Aiding and abetting in the carrying of a firearm during commission of a crime of violence requires that the defendant "associate himself with the venture, that he participates in it as something he wishes to bring about, and that he seek by his action to make it succeed." United States v. Lowery , 60 F.3d 1199, 1202 (6th Cir. 1995) (quoting United States v. Lawson , 872 F.2d 179, 181 (6th Cir. 1989) ). The prosecution must show that defendant had advance knowledge that a firearm would be used in the course of the crime. Rosemond v. United States , ––– U.S. ––––, 134 S.Ct. 1240, 1249, 188 L.Ed.2d 248 (2014). The intent requirement of aiding and abetting "preserves the distinction between assisting the predicate ... crime and assisting the broader § 924(c) offense." Id . at 1248.

i. Discount Store Robbery

Defendant argues that he was merely present during Tripp's armed robbery of the discount store and therefore not guilty as an aider and abettor. See United States v. Winston , 687 F.2d 832, 835 (6th Cir. 1982). The record undermines his claim. Defendant admitted, and his codefendants corroborated, that he helped plan the robbery and witnessed Caldwell give Tripp a firearm. Active participation in the planning phase of an armed robbery constitutes intent to bring about the offense. See Phifer v. United States , 221 F.3d 1335, 2000 WL 924451, at *2 (6th Cir. 2000) (unpublished table decision) (affirming conviction for aiding and abetting armed robbery where defendant knew of principal's intent to rob victim at gunpoint). The prosecution thus put forth sufficient evidence that defendant aided and abetted the armed robbery of the discount store.

ii. Second Bank Robbery

No testimony or other record evidence established—or rebutted—that defendant knew Williams possessed a firearm during the second bank robbery. The prosecution relies on defendant's participation in the previous two armed robberies and knowledge that firearms figured in both crimes to argue that defendant had advance knowledge Williams would use a firearm in the last bank robbery.

We have reversed § 924(c) convictions where jury instructions were insufficiently clear as to the defendant's intent to aid an armed offense. United States v. Henry , 797 F.3d 371, 374-77 (6th Cir. 2015) (applying plain error review to unpreserved jury instruction issue). Henry established that the intent instruction must go to the entire crime—the predicate offense and the violence component under § 924(c) —such that the jury convicts the defendant of armed bank robbery. Id . at 374.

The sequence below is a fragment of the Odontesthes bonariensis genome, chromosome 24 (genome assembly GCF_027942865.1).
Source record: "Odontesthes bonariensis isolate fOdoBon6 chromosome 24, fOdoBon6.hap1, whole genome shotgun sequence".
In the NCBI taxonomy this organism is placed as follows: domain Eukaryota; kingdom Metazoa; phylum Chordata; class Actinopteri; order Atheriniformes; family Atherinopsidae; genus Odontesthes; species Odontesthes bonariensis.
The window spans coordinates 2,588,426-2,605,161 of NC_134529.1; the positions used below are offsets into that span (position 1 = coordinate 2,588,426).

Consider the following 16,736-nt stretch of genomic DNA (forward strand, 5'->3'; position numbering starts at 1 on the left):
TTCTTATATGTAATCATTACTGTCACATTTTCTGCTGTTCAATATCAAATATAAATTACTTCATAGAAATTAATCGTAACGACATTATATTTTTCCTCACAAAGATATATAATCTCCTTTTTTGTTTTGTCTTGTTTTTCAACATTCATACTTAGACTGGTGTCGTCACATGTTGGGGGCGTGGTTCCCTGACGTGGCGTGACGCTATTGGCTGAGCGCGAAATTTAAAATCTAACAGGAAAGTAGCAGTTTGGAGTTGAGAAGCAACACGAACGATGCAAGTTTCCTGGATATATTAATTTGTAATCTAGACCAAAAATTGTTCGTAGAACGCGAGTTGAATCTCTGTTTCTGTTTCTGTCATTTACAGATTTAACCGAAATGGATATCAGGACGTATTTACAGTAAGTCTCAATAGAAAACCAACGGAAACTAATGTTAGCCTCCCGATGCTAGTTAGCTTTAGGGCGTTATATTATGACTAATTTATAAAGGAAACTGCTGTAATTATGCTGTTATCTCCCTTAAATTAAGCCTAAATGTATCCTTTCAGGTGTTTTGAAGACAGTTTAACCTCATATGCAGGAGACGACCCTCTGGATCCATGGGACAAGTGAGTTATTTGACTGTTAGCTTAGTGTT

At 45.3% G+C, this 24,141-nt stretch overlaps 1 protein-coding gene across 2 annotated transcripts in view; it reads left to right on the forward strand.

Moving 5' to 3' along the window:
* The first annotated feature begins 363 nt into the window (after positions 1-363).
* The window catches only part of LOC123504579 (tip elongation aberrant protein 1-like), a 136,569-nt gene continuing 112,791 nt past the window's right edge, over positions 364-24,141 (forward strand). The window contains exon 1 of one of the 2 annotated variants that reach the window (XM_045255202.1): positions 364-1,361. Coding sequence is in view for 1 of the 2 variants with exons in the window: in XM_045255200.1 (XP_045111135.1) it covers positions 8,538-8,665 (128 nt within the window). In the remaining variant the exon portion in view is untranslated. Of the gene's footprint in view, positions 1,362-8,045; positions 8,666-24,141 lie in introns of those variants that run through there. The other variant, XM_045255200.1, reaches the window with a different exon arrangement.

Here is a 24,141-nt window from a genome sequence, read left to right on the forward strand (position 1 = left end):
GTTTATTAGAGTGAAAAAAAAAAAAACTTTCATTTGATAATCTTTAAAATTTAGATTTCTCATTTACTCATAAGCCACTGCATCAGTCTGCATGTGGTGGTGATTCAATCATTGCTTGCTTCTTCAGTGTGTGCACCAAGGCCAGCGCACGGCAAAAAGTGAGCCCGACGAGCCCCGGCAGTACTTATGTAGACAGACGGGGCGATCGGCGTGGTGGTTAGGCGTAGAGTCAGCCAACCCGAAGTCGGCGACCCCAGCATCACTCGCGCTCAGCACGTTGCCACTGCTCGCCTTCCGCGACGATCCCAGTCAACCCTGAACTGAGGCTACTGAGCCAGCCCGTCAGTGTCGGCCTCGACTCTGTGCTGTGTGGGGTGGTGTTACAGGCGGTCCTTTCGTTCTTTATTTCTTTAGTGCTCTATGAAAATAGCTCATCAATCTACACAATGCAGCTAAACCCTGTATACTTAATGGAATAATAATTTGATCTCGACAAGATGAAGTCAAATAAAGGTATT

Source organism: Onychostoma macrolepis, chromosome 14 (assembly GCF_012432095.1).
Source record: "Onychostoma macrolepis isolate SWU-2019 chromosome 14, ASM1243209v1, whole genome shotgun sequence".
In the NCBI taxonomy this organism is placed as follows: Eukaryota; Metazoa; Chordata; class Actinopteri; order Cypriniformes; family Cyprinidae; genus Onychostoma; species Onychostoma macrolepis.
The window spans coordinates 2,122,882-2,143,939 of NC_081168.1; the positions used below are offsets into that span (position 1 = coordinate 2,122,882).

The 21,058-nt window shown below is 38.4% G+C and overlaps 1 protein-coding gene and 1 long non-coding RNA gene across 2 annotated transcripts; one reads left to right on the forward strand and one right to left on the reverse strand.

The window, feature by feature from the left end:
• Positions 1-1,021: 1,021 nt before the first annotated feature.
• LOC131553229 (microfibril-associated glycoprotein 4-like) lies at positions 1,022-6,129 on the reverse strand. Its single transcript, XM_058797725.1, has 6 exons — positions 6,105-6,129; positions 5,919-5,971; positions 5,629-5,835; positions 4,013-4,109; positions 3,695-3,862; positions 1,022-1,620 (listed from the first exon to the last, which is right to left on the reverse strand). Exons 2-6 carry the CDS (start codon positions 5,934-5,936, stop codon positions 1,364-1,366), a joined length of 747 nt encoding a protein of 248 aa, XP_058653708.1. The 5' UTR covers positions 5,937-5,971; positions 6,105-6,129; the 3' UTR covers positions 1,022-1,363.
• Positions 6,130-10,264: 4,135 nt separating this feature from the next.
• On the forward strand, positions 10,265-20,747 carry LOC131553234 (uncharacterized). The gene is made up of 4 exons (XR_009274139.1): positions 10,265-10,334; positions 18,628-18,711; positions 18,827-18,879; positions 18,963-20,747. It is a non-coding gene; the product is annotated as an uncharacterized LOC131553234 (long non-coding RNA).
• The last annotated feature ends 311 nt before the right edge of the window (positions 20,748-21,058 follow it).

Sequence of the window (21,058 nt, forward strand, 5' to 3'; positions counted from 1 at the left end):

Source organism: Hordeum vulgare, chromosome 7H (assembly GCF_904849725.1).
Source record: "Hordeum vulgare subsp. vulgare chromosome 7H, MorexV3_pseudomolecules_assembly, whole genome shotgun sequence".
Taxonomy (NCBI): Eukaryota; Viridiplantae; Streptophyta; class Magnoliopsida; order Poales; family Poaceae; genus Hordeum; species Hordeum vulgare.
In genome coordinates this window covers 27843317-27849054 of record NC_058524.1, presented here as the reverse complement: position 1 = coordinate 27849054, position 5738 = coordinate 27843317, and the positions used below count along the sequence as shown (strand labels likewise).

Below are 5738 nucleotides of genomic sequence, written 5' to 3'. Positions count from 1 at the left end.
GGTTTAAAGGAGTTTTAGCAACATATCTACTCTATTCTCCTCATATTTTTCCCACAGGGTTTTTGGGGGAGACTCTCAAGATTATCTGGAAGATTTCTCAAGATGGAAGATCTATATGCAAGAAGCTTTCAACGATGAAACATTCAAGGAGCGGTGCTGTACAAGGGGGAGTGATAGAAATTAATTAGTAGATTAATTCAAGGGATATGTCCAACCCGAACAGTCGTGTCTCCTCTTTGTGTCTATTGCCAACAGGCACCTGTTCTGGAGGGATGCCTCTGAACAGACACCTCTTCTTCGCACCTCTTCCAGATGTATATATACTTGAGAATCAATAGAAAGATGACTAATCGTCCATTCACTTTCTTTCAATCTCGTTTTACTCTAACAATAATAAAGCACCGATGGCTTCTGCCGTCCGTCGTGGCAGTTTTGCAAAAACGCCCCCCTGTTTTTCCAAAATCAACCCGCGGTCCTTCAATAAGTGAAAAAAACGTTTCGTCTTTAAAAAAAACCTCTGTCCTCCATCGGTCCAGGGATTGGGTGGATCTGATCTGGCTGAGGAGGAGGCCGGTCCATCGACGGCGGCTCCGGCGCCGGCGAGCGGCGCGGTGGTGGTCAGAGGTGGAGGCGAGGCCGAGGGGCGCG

Here, the jury instructions amply apprised the jurors that they must find defendant "knew in advance that his confederate would brandish, carry, or use a firearm during the robbery." We presume that jurors follow the district court's instructions. United States v. Lester , 238 Fed.Appx. 80, 83 (6th Cir. 2007) (collecting cases). Defendant's participation in the two prior armed robberies with most of the same codefendants is strong circumstantial evidence that he was aware of the group's modus operandi of using firearms in the commission of robberies. Viewing the evidence in a light most favorable to the prosecution, a rational trier of fact could find that defendant had advance knowledge Williams would use a firearm during the final bank robbery. Sufficient evidence therefore supported defendant's aiding-and-abetting convictions.

b. Right to Counsel

Where a defendant asserts a violation of the right to counsel, we review the district court's factual findings for clear error and its legal conclusions de novo . United States v. Cromer , 389 F.3d 662, 679 (6th Cir. 2004). We have recognized that a district court's decision that a mentally compromised defendant may self-represent "merits deference." United States v. Stafford , 782 F.3d 786, 791 (6th Cir. 2015).

Defendant claims the district court deprived him of his right to counsel by allowing him to self-represent when he was incapable of giving a knowing and intelligent waiver. See Faretta v. California , 422 U.S. 806, 835, 95 S.Ct. 2525, 45 L.Ed.2d 562 (1975). In this circuit, district courts must conduct a colloquy akin to that in section 1.02 of the Bench Book for United States District Judges . See United States v. McBride , 362 F.3d 360, 366 (6th Cir. 2004) ; see also United States v. McDowell , 814 F.2d 245, 249-50 (6th Cir. 1987).

The district court's discussion with defendant coincided nearly verbatim with the colloquy provided in the Bench Book . The district court also thoroughly admonished defendant that a trained lawyer could better represent him and that it was unwise to self-represent. Defendant nevertheless chose to represent himself with counsel as standby. Whether he chose wisely is not the issue on appeal. See Godinez v. Moran , 509 U.S. 389, 400, 113 S.Ct. 2680, 125 L.Ed.2d 321 (1993) ; see also United States v. Dubrule , 822 F.3d 866, 880 (6th Cir. 2016) ("[G]iven the frequency with which pro se defendants ... espouse strange [legal] theories, we decline to hold that the district court abused its discretion by failing to order a competency hearing on the basis of strange statements contained in a few ... pre-trial motions.").